By the time I dragged myself into town I had to laugh at the hotel reception. He explained that I would need to use my room key to enter the hotel after 11:00 pm. NO PROBLEMO! I went to my room, got cleaned up, did some laundry, got a 🍷 from the bar, and ate the rest of my sandwich from lunch.
Yesterday was my first day walking. I did the upward climb from st. Jean Pied de Port. I don’t know the exact elevation but you can see from this map it’s nearly straight up. Only 5 miles but very hard especially when one has not trained.
At one point a woman I was walking with dropped her bottle and water spilled all over the road. I shared mine with her but then later on I ran out and a young man shared his with me.
I didn’t hike with what I called “the walking wounded” two years ago. We were more like “the crawling breathless”. And yet we stuck together and encouraged each other on until finally we rounded a corner and there was the Auberge Orisson.
There were people there waiting to serve us. They showed us to our rooms, gave us our tokens for the shower, and when we ordered food they brought it to us at the beautiful veranda overlooking the valley. We were truly welcomed and made to feel comfortable.
Another interesting note to the day…as I was leaving St. Jean Pied de Port I met 4 Americans starting out on the camino.
Me: Are you American?
Me: Where are you from
One of them: Ohio
Me: Me too. Which town?
One of them: Dayton
Me: No way! I’m from Dayton
It turns out we all live with 20 miles of each other. Two were from Dayton and the other two were from Montana and Colorado.
So I was going to wax on about whether I’m starting my camino or just continuing my camino from two years ago or whether my Camino started at birth. Then I thought…who gives a tahoodle about that?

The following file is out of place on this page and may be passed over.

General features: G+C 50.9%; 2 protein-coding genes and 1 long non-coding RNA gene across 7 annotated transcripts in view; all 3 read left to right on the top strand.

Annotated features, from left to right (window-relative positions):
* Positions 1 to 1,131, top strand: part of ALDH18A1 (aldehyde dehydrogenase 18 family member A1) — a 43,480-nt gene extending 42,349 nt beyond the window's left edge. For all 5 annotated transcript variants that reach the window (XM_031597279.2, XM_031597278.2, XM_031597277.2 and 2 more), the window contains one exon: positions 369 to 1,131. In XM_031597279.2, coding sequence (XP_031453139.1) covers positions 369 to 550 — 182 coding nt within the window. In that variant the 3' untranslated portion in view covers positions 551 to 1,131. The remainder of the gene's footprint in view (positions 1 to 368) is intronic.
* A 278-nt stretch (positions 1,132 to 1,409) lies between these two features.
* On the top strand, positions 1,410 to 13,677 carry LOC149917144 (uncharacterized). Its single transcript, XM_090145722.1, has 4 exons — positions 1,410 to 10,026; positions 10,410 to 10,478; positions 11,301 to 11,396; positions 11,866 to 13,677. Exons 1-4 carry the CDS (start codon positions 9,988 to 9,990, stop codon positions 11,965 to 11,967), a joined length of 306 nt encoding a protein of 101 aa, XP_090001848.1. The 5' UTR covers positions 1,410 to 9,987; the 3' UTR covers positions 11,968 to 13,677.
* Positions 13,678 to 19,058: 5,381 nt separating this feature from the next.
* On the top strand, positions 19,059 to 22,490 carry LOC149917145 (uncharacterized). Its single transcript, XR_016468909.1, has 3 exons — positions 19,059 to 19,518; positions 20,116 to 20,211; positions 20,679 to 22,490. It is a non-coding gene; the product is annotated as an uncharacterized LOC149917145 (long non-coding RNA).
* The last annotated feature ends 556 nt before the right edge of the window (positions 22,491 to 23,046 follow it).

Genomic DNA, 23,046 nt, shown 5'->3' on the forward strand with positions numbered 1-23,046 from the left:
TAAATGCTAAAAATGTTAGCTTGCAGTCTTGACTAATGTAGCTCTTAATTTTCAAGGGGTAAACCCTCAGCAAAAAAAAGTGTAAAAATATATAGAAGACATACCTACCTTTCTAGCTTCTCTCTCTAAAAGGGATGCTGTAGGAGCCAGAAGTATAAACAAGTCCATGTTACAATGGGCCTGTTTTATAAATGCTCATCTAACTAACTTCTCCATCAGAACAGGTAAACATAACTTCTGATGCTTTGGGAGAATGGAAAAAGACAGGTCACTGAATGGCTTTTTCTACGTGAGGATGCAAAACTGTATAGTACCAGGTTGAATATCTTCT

I had a difficult time getting out of the US and my time in England with my friend Viv was cut short as was my time in Paris with my cousin Henriette.
Right now after a 5 1/2 train ride I have arrived in St. Jean Pied de Port in France. Tomorrow I will begin walking the Camino Frances. To carry the last sentiment forward…I am grateful.
I have a bed in a gîte in a room I share with 6 other people and yet it seems private. We are all women (although it is made clear this is a mixed dormitory) and it seems very cozy.
I am in/near French Basque country. Basque food is amazing! Bonus… I found the basque restaurant Glen and I ate in two years ago. I had an amazing lamb stew with little fried potatoes that seem like puffed up pillows. I must learn how to make them. Or return often to eat them 😉
The basque cake is similar to the Santiago cake. It’s made with almond flour and has an almond cream filling instead of the Santiago cake’s lemon/orange zest flavoring. I must learn how to make this.
Bref…(that means “to get to the point” because sometimes only the French will do for me)…I am having a very visceral AND spiritual time returning to my past in my present and thoroughly enjoying it.
Yes there is chaos in the world. However on the whole I believe that that chaos is only a small part of the world and we allow it to be amplified. That’s not to downplay the chaos, but rather to say, look again…see the good in the world. And rejoice in it.
I was supposed to leave on my trip on Sunday and was unable to fly because my covid test results came after the 48 hour deadline. I ended up getting 2 covid tests and both are negative. I’m so grateful.
My flight to Washington DC was delayed 2 days in a row which meant that I wouldn’t make my connection to London. I got to spend extra time with my family especially a big cuddle time with our newest grandchild, Teddy. I’m so grateful.
I decided to fly to DC even though I would miss my connection. It’s taking an extra day but I got to spend last night in a very nice hotel. I am grateful.
I arrived at midnight and none of our flight’s baggage was coming up on the assigned carousel. I spent an hour trying to find my bag. Finally I saw my bag circling on a carousel that was supposed to have luggage from flights from Nashville and Charlotte. I have my suitcase. I am grateful.
I found a table in a sunny spot to have my breakfast. I am grateful.
I have a reservation on the shuttle to go to the airport at 2:00 pm and the hotel has told me I can stay in my room until 1:00 pm. It’s a nice room with a pretty view. I am grateful.